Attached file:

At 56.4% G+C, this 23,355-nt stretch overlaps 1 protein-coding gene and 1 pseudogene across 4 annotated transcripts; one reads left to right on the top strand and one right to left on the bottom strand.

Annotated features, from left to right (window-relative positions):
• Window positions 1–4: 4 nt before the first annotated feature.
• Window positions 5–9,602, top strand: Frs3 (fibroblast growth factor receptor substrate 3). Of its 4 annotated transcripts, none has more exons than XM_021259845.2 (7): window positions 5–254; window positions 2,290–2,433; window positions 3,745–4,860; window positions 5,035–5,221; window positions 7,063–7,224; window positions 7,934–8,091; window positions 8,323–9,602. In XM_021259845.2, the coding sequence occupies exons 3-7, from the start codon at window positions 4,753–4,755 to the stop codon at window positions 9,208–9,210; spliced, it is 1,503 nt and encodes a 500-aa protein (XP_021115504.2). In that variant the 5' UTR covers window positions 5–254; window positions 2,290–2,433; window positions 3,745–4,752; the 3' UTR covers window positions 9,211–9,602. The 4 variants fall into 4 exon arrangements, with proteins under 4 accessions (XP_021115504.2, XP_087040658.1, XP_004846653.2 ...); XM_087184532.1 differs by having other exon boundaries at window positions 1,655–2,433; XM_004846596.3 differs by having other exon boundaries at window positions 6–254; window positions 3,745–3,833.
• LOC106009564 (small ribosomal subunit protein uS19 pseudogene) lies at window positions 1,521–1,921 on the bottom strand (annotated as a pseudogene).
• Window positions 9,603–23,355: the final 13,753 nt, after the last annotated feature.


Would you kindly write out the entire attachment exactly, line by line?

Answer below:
At 56.4% G+C, this 23,355-nt stretch overlaps 1 protein-coding gene and 1 pseudogene across 4 annotated transcripts; one reads left to right on the top strand and one right to left on the bottom strand.

Annotated features, from left to right (window-relative positions):
• Window positions 1–4: 4 nt before the first annotated feature.
• Window positions 5–9,602, top strand: Frs3 (fibroblast growth factor receptor substrate 3). Of its 4 annotated transcripts, none has more exons than XM_021259845.2 (7): window positions 5–254; window positions 2,290–2,433; window positions 3,745–4,860; window positions 5,035–5,221; window positions 7,063–7,224; window positions 7,934–8,091; window positions 8,323–9,602. In XM_021259845.2, the coding sequence occupies exons 3-7, from the start codon at window positions 4,753–4,755 to the stop codon at window positions 9,208–9,210; spliced, it is 1,503 nt and encodes a 500-aa protein (XP_021115504.2). In that variant the 5' UTR covers window positions 5–254; window positions 2,290–2,433; window positions 3,745–4,752; the 3' UTR covers window positions 9,211–9,602. The 4 variants fall into 4 exon arrangements, with proteins under 4 accessions (XP_021115504.2, XP_087040658.1, XP_004846653.2 ...); XM_087184532.1 differs by having other exon boundaries at window positions 1,655–2,433; XM_004846596.3 differs by having other exon boundaries at window positions 6–254; window positions 3,745–3,833.
• LOC106009564 (small ribosomal subunit protein uS19 pseudogene) lies at window positions 1,521–1,921 on the bottom strand (annotated as a pseudogene).
• Window positions 9,603–23,355: the final 13,753 nt, after the last annotated feature.